Like their predecessor, their main problem is usually that they aren’t hooked up correctly or have loose wiring. Replacement of these are difficult and should only be done when all other issues related to the fireplace are resolved.
Unless you have a ventless gas fireplace, you should have some sort of chimney attached. All chimneys regardless of what they are attached to act on a simple principle: Hot air rises, while cooler air drops. Gas fireplaces, if they ever are producing smoke can come from numerous areas – improper log alignment, dirty burners, or a misaligned screen.
Sometimes the issue can be an with the chimney, stopping the warmer leftover gas from leaving the fireplace properly. Higher efficiency models actually have an issue that less efficient ones don’t – in that there isn’t enough heat being radiated through the flue, resulting in lower flue temperature.
This can result in condensation building up inside the chimney itself. It is recommended to have a certified chimney sweep who is familiar with gas models to look at your fireplace at least once a year so they can prevent these problems.
Not cleaning and upkeeping your fireplace can result in lower than average flame height, parts of the fireplace breaking down often, an even gas leaks. Taking the time a couple times a year to keep everything clean will greatly increase the lifespan and efficiency of your gas fireplace.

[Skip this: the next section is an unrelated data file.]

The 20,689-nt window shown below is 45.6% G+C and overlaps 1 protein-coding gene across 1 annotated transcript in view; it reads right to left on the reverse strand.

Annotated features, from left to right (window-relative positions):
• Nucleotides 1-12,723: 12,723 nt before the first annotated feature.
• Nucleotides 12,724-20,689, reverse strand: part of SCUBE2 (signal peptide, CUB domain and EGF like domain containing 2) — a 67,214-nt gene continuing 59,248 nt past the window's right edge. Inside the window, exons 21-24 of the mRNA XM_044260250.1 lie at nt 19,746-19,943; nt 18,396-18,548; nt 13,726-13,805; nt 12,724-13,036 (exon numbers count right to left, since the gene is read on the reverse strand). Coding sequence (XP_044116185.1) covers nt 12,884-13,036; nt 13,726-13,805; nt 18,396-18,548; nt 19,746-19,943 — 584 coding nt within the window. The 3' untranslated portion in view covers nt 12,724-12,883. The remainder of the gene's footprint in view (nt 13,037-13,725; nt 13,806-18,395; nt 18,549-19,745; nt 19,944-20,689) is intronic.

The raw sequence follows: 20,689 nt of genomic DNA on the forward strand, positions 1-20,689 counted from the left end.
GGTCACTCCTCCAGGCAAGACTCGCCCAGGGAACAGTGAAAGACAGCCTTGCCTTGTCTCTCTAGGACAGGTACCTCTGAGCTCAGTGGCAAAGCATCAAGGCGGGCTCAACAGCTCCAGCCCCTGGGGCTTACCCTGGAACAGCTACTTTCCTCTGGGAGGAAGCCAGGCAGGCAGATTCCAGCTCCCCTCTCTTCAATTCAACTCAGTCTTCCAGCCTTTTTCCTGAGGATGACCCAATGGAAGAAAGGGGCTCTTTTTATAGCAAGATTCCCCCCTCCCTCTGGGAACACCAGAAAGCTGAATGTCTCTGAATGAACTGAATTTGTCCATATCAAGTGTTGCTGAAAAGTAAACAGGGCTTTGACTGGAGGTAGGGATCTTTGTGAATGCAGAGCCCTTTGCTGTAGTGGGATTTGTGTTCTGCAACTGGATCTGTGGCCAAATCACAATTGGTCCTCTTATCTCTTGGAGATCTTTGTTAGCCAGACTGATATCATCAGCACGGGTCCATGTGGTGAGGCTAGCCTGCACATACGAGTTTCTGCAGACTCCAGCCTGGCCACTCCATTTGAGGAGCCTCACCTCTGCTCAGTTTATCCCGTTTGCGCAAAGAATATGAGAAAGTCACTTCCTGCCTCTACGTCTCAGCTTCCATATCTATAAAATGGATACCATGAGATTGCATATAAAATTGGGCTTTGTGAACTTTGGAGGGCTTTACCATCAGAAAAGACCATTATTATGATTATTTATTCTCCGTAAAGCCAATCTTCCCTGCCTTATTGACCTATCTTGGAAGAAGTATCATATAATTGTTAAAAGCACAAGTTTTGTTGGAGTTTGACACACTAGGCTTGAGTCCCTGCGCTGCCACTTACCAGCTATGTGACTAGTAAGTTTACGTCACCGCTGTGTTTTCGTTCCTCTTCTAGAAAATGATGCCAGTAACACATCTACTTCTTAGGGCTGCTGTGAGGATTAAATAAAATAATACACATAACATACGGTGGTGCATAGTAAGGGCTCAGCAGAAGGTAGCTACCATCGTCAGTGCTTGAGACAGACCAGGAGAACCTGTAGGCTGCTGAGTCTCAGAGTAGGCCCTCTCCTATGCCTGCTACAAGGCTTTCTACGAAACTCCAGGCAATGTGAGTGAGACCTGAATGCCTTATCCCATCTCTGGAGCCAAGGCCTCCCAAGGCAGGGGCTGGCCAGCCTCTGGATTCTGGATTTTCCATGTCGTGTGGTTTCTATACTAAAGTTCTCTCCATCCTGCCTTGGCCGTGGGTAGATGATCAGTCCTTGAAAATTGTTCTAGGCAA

Before you start make sure to put safety first and turn the gas off. Always wait a few minutes too for all the gas to leave the piping and for the chamber to cool off. From here, brush away any collected dust or debris from the logs – use a softer brush to do this as these logs are usually fragile.
When putting them back make sure to align them in the exact way that you found them. Suction away any debris around it with a vacuum cleaner. If you think any smaller lava rocks will be sucked up in the process, put some cheesecloth over the nozzle with a rubber band. Keep an eye out specifically for cobwebs and dust bunnies in the corners.
When cleaning off the glass covering make sure to only used certified fireplace glass cleaner. Other window cleaners like Windex might have an adverse effect when mixed with carbon on the glass, so it is highly recommended not to use these. Make sure to spend some time cleaning the pilot light and combustion chamber too.
Troubleshooting fireplace problems will not only improve the overall look and efficiency but also make it much safer. Fireplaces that aren’t properly maintained can be a tremendous fire hazard – causing all sorts of property damage, injury, and in extreme cases death.
When looking at your fireplace always look at the two most obvious parts first – the pilot light and the thermocouple or thermopile. If you think you are having condensation or heat issues related to the flu, try getting a certified chimney sweep to check out your system.
Not only should you have one of these come out to inspect your fireplace annually, but you should spend a little time a couple times a year keeping it clean.
Are you having gas fireplace troubleshooting problems? Get it checked out by Early Times. Early Times is the most trusted chimney service and sweeping company since 1985. Let’s make your home clean and safe. Speak to a specialist and get a free quote today.